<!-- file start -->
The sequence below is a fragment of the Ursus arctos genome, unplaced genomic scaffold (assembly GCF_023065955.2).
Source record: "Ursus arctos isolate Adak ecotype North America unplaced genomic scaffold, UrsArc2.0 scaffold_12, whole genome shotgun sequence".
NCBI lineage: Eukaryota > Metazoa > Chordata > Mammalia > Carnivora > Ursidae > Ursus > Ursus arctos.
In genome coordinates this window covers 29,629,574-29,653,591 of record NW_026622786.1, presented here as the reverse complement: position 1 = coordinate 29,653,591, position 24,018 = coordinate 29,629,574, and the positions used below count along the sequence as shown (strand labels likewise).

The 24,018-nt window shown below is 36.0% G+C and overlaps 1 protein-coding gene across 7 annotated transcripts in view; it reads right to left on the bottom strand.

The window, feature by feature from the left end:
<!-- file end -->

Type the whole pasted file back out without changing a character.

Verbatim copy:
The sequence below is a fragment of the Ursus arctos genome, unplaced genomic scaffold (assembly GCF_023065955.2).
Source record: "Ursus arctos isolate Adak ecotype North America unplaced genomic scaffold, UrsArc2.0 scaffold_12, whole genome shotgun sequence".
NCBI lineage: Eukaryota > Metazoa > Chordata > Mammalia > Carnivora > Ursidae > Ursus > Ursus arctos.
In genome coordinates this window covers 29,629,574-29,653,591 of record NW_026622786.1, presented here as the reverse complement: position 1 = coordinate 29,653,591, position 24,018 = coordinate 29,629,574, and the positions used below count along the sequence as shown (strand labels likewise).

The 24,018-nt window shown below is 36.0% G+C and overlaps 1 protein-coding gene across 7 annotated transcripts in view; it reads right to left on the bottom strand.

The window, feature by feature from the left end: